Live Oak to UCSC: 11.4 Miles Round-trip
Eddie decided we would beat our new walking record the next week and charted our course. This time, we started at Live Oak’s Twin Lakes State Beach, a prime spot for bonfires, and hiked down along the sand, then meandered up onto the sidewalk hugging Santa Cruz Harbor, where egrets nesting in the eucalyptus shrieked at us. We passed diners outside harborside restaurants and a sea lion chasing a paddleboarder, then ascended a paved path to the lighthouse jetty on the northwest edge of the harbor. Here, tetrapods (or jacks, as locals call them) supported the jetty. These massive slabs of concrete, shaped like giant versions of a child’s jacks, are piled around the ocean-facing edge to protect the harbor from rising tides. As you might expect, they proved epically appealing for my kids to climb.
Eddie moved us onward by inspiring us to notice other human-made engineering feats as we walked through Santa Cruz. There was the Lost Boys trestle, a walking bridge featured in the iconic Santa Cruz ’90s horror film, stretching over the San Lorenzo River near the Santa Cruz Beach Boardwalk. In downtown, we noted the historic architecture of Bookshop Santa Cruz’s storefront on Pacific Avenue, the newly minted Riverwalk mosaic at the Tannery Arts Center, and a trail, complete with a fishpond, carved into the fold of Bay Street, a major thoroughfare leading up to UC Santa Cruz. Up on campus, the boys scaled the Squiggle, the giant red sculpture in the Porter Meadow overlooking the ocean. Humans had left their mark on this wild land and engineered great joys for our community, and us.
Santa Cruz to Davenport: 10.8 Miles Round-trip
Near the southeastern end of the West Cliff Drive walking path, where we started our next meander, ice plants spilled down the cliffs to an impossibly blue sea. Sea otters spun in the kelp. A jazz trio was playing alfresco near the famous Steamer Lane surf break. Couples picnicked on the lighthouse lawn; families hopped in the waves at Natural Bridges State Beach.
Wandering north along Highway 1 toward Davenport, Kai spotted a hawk perched on an electric line. We paused to admire the predator’s intricate wing design. There was nothing life changing about the act of noticing. Yet, on these walks we had all started paying attention to our world.
Resting under an oak tree at Wilder Ranch State Park, a preserved historic farmstead perched on the windswept cliffs over the Pacific, I said, “Think we’re ready for the Skyline-to-Sea?” This hike takes three days. I explained that we could complete sections over multiple days, or do the whole trek in one go, camping along the way. “Let’s break it up,” Eddie said, always the voice of reason. “We’ve got lots of time.”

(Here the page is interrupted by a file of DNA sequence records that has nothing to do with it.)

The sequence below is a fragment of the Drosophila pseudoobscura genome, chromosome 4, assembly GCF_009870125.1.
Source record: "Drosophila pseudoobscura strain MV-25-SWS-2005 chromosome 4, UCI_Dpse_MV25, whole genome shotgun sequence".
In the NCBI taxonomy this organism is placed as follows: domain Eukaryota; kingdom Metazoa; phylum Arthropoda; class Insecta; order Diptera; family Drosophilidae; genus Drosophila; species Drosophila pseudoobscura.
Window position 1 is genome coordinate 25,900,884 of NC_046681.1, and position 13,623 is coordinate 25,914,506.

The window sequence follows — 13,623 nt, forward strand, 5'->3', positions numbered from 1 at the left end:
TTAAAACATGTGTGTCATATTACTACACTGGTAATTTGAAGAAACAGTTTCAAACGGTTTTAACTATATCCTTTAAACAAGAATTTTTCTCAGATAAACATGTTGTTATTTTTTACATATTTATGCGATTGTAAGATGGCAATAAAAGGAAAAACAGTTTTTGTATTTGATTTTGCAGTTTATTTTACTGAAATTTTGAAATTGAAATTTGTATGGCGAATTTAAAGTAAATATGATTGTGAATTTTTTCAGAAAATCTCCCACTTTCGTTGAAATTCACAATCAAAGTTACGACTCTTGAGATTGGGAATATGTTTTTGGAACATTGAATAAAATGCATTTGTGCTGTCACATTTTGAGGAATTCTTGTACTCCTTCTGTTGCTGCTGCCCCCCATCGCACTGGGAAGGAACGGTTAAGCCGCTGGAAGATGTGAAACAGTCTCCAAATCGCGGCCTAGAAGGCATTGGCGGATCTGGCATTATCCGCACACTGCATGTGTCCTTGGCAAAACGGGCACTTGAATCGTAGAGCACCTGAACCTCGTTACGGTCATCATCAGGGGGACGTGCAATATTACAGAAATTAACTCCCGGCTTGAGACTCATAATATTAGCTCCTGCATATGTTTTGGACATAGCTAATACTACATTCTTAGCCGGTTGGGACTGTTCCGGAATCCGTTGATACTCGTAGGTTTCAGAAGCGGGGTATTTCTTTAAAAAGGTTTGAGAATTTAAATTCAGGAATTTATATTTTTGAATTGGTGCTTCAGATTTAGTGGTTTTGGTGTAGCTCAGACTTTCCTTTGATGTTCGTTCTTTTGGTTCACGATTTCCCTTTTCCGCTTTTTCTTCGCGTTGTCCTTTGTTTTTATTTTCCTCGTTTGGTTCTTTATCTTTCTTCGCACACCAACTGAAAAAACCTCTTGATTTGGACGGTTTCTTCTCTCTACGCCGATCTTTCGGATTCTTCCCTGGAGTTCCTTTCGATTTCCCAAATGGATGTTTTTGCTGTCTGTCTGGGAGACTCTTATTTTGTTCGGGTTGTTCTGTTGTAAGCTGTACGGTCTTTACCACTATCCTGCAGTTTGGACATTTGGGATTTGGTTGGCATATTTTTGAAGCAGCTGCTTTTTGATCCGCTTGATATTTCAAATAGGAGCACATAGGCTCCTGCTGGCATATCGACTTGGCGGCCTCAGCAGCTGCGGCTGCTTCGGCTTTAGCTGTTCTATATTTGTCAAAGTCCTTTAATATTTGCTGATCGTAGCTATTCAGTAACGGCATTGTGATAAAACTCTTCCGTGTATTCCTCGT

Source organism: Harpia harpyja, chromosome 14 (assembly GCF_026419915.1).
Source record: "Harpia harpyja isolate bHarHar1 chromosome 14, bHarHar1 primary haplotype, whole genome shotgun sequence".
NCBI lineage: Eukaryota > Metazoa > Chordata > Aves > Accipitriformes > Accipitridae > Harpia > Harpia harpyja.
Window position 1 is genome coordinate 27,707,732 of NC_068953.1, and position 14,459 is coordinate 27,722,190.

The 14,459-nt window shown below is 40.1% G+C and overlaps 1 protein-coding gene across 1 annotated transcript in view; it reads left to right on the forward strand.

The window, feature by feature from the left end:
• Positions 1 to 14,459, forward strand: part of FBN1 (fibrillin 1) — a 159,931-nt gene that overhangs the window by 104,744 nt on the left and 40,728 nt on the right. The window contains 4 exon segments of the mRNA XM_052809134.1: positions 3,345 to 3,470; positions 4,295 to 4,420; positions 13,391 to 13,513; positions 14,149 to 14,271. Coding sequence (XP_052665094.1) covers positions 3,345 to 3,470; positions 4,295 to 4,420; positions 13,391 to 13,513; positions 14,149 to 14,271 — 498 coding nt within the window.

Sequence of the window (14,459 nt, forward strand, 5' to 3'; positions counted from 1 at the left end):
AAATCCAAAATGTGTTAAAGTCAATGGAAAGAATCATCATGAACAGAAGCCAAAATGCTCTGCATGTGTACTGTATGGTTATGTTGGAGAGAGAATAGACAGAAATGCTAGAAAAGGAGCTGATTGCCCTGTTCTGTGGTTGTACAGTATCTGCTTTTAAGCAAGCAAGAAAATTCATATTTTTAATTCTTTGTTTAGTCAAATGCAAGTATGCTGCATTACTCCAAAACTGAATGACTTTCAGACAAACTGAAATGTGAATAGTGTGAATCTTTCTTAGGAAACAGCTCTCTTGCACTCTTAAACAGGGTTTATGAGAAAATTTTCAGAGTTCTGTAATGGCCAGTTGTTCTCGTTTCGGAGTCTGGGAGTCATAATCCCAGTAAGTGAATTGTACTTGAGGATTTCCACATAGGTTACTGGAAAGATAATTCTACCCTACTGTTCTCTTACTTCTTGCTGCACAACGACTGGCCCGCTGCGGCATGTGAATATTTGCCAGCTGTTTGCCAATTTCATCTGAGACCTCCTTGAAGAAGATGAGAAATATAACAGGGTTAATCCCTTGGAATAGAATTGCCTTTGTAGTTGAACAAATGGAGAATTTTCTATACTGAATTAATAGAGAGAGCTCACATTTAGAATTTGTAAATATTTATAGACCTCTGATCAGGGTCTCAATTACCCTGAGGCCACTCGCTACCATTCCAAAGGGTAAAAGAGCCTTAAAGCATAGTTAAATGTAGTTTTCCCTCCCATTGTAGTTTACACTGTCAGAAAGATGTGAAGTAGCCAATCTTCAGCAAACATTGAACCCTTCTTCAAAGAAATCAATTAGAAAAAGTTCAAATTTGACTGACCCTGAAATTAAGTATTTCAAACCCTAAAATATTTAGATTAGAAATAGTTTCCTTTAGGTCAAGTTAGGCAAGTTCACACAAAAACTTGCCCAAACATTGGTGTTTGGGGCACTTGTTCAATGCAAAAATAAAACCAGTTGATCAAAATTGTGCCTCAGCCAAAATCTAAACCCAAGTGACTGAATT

Above us, a monarch took flight.
UCSC to Henry Cowell State Park: 10 Miles Round-trip
To prepare for this penultimate trek, we spent the summer of 2020 exploring the Santa Cruz mountains. Over a series of Saturdays, we started on the Pogonip Trail (near UCSC) and hiked into Henry Cowell State Park, spotting coyotes, jays, and the occasional lupine. We found caves, a koi pond, redwood sprouts hugging ancient tree trunks. One day, we hiked to the San Lorenzo River and floated back on innertubes.
Days before we were to begin the first leg of our three-day Skyline-to-Sea trek, however, lightning struck. Smoke rose from the treetops. For weeks, fires tore through this forest, destroying more than a thousand homes, charring the forest, and closing the Skyline-to-Sea Trail. Faced with another tragedy, our Santa Cruz community stepped up, offering shelter, clothing, and food to those in need. It took a pandemic to isolate us, but a fire brought us back together.
Old Growth Loop, Nisene Marks State Park: 9 Miles Round-trip
Disappointed that we couldn’t complete our penultimate hike (at press time, almost a year after the fires, the Skyline-to-Sea Trail is still mostly closed), we walked into the forest near our home. The air had cleared. But burn scars remained from the spot fires throughout the county.
In the park’s oldest redwood grove, Nikko noted how a circle of baby redwoods had sprouted around a hollowed and blackened tree. Kai explained that redwoods are meant to withstand fire. He pressed his hand against the soft bark and watched it bounce back. Eddie noted a little yellow flower bursting from the blackened dirt.
As we wove higher into the canopy, getting a birds-eye view of these ancient giants, birds flitted between the trees, a deer appeared on the ridge. Like us, nature marched onward, offering great lessons about resilience for those of us paying attention.